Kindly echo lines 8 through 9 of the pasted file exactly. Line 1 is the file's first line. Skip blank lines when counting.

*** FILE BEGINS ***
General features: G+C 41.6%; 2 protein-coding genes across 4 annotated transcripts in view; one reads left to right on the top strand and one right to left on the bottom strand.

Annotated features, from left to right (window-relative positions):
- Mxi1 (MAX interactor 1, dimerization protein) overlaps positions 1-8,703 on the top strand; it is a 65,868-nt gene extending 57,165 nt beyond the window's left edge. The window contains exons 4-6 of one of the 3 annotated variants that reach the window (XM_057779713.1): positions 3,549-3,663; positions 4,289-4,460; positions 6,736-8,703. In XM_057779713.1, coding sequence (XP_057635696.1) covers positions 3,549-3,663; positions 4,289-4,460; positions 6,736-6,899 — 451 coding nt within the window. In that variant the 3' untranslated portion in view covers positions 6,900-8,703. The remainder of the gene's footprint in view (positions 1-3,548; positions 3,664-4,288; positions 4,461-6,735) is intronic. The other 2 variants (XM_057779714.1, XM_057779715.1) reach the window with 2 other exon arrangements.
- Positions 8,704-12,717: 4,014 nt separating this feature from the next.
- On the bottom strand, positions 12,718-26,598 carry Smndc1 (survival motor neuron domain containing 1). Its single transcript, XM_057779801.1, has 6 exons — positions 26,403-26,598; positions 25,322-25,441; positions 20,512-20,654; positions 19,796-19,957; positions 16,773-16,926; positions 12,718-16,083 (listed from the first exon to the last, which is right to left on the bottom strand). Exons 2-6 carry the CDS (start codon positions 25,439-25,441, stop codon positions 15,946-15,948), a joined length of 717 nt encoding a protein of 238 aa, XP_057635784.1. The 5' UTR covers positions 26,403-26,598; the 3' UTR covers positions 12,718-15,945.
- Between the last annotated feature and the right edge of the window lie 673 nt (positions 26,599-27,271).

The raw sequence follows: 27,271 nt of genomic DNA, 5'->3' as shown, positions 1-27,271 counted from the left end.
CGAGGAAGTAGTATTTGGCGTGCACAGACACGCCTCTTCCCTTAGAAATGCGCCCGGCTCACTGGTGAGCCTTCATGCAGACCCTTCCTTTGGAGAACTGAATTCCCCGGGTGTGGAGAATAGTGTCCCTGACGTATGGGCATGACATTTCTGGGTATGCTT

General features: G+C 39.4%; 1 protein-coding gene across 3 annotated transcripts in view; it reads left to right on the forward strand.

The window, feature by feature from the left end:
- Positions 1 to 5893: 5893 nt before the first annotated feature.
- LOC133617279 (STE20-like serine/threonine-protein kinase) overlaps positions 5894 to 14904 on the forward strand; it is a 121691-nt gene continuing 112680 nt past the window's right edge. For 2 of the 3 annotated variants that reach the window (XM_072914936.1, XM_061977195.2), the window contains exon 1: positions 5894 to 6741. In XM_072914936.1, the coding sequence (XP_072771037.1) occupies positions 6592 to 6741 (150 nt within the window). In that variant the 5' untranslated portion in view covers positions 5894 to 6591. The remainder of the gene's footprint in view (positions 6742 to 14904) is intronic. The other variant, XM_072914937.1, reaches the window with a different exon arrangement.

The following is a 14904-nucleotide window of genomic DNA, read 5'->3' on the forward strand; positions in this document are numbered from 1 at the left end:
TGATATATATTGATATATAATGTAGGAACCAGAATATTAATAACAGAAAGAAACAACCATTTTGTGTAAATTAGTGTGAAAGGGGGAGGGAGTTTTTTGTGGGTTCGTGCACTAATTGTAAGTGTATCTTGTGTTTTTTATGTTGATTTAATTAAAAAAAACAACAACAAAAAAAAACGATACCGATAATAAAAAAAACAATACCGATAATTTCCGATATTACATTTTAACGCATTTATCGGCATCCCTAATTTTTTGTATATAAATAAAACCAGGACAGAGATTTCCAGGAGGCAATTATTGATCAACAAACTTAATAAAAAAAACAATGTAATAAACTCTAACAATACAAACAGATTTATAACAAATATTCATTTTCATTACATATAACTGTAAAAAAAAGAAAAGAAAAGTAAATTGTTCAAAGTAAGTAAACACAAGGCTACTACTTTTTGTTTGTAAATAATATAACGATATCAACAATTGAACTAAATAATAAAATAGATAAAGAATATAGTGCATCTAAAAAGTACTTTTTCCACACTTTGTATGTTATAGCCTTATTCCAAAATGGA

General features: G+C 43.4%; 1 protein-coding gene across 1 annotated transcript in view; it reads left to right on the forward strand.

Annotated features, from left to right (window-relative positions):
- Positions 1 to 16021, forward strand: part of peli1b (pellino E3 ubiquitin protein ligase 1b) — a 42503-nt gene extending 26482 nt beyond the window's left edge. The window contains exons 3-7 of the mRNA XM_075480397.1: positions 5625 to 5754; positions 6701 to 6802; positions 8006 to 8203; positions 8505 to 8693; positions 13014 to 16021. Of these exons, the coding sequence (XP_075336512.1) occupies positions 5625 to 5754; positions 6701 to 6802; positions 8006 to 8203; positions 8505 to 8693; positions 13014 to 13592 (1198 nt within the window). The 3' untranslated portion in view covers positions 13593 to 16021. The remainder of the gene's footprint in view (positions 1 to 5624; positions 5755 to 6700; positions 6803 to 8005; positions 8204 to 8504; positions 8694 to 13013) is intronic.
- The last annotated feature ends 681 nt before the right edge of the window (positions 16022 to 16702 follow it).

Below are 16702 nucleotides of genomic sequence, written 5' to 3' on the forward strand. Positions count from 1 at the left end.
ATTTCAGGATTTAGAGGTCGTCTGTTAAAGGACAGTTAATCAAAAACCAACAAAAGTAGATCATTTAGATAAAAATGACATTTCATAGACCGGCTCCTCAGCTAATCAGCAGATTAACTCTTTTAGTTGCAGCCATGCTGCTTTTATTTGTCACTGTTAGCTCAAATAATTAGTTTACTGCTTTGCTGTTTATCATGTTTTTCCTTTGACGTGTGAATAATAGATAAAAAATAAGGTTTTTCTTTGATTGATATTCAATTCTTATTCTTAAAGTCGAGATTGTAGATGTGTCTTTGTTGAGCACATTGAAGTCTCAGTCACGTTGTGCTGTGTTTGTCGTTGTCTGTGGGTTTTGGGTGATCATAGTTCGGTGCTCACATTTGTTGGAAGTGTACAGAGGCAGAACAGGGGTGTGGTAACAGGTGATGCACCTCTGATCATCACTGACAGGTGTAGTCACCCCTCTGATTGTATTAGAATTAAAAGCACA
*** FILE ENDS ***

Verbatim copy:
CGAGGAAGTAGTATTTGGCGTGCACAGACACGCCTCTTCCCTTAGAAATGCGCCCGGCTCACTGGTGAGCCTTCATGCAGACCCTTCCTTTGGAGAACTGAATTCCCCGGGTGTGGAGAATAGTGTCCCTGACGTATGGGCATGACATTTCTGGGTATGCTT

General features: G+C 39.4%; 1 protein-coding gene across 3 annotated transcripts in view; it reads left to right on the forward strand.